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Code And Creativity

A few days ago I had a discussion with a friend about the question whether programming was a creative task. To be able to find an answer, first of all one has to agree on a definition of the word "creativity". Basically, it means "the ability to create something", but more commonly it's regarded as "the ability to create something with at least a little artistic value". Depending on which definition you use, the answer can be "yes" or "no": Writing code is definitely a process of creation - but there's nothing artistic about it. I've heard statements of people comparing code to poetry. Poems are written to be interpreted in many ways that are only limited by the reader's imagination, but a program is read by a machine as a 100 per cent exact set of instructions; there is absolutely no room for interpretation - that's simply how machines work. Sure, you can write the same program in hundreds of thousands of ways, but reading the code will tell you (or the machine) exactly what it does; double meanings result in compiler errors. And I can't imagine someone ever hid a deeper meaning in why he or she used a while-loop instead of a for-loop; you do it either for technical reasons, for reasons of convenience, or you choose one way randomly because it simply doesn't matter how you do it. Art is about knowing where and when to break the rules the artist set up for herself; computers cannot break rules.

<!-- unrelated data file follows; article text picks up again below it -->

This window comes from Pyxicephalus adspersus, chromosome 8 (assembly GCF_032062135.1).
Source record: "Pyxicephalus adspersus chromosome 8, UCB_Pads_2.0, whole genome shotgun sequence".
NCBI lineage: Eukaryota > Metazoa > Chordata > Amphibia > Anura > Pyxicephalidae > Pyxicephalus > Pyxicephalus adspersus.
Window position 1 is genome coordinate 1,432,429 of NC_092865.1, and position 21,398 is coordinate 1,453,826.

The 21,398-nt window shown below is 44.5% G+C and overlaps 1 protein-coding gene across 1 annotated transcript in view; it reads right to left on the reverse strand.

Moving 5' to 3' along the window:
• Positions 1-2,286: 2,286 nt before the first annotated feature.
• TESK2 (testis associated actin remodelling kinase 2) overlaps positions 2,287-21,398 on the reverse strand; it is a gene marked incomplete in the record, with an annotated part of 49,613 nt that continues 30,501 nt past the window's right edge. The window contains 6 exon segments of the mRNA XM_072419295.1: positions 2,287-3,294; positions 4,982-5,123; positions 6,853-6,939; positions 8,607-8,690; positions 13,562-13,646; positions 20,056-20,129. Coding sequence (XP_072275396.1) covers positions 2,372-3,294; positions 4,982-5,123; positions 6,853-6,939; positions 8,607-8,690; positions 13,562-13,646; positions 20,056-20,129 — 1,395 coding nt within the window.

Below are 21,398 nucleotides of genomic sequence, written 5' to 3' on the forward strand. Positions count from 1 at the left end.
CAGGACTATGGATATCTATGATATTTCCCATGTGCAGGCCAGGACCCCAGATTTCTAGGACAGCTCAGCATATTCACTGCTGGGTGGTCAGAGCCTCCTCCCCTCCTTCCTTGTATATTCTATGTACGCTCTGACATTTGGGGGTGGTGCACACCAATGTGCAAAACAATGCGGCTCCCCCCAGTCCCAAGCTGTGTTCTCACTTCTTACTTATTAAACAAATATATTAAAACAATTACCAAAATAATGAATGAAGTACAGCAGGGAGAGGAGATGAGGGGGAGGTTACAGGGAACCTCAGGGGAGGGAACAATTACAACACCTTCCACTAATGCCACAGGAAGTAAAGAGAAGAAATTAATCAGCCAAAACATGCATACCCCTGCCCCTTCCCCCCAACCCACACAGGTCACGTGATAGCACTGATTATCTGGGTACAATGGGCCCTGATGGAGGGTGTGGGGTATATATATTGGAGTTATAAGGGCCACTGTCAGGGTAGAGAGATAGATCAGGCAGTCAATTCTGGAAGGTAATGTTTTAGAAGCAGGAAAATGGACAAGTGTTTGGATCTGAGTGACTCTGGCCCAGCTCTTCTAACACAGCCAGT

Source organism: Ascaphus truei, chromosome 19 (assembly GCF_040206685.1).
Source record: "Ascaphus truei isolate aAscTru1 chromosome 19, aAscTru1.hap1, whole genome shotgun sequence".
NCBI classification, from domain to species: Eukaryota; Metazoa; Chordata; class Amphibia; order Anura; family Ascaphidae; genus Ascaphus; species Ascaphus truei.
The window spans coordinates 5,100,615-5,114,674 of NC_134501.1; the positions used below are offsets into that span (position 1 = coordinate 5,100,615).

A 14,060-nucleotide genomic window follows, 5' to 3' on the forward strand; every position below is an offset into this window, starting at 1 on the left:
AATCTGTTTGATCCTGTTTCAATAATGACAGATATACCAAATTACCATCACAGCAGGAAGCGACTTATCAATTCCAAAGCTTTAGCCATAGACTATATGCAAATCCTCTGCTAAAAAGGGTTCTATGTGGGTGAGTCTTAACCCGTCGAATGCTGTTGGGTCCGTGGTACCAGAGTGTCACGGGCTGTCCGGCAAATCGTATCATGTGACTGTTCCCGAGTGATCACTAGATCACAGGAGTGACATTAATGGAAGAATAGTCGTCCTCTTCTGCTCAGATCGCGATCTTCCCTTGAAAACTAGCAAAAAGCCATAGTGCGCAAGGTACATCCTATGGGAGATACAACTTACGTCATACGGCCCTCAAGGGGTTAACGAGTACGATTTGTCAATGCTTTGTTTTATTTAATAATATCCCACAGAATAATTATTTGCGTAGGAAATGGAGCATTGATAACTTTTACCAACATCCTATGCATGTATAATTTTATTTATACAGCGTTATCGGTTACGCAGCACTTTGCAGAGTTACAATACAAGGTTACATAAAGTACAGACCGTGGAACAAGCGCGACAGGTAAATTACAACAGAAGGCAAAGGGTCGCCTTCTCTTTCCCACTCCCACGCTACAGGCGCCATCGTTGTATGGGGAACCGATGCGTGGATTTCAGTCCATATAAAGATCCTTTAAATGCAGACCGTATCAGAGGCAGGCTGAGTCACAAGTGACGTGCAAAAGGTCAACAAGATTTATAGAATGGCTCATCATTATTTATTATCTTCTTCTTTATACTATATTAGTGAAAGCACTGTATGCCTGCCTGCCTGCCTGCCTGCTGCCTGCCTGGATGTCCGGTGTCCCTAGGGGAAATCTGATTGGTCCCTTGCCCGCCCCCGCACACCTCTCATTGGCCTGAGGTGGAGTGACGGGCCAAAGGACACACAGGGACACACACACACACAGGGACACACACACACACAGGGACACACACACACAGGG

Then there's Perl poetry, poems written in a computer language. Those are not designed to be code but pieces of art for which the artist sets up the rule to limit the use of words and grammatical structures in a way so it can be processed by the Perl compiler without errors. But that's about all these little items have to do with code. There's no intention to make working software. Writing a good algorithm is a lot like discovering new mathematical coherences: It's a constructive process that requires quite a bit of unique thinking; that's creativity in the basic definition, but without artistic value.

That's not to say programmers aren't artistically creative. But the artistic process takes place before the code is written: During the design phase. If you write software for someone following their design specifications, you'll end up like Jonathan Coulton's Code Monkey singing "this job fulfilling in creative way - such a load of crap" and being only little more than a machine following instructions. But designing a program - especially a game or even more obviously, a demo, but also a simple calculator - always takes an amount of artistic creativity. The programming code of a demo is only "embedded" into a piece of art, up to the point of being what makes it tick, of course, but the code itself - albeit often being a masterpiece - has no artistic value of itself. In the case of the simple calculator, you could design it so the numbers on the buttons are facing upside down and let the user, or interpreter, wonder why the hell you did that. And although you'll probably make changes to the source code for that, you're still not making the code art.

It would be interesting to hear more comments about this, especially if you have examples of code that have an artistic value of itself; so feel free to leave a comment or email to webmaster@wansti.de.

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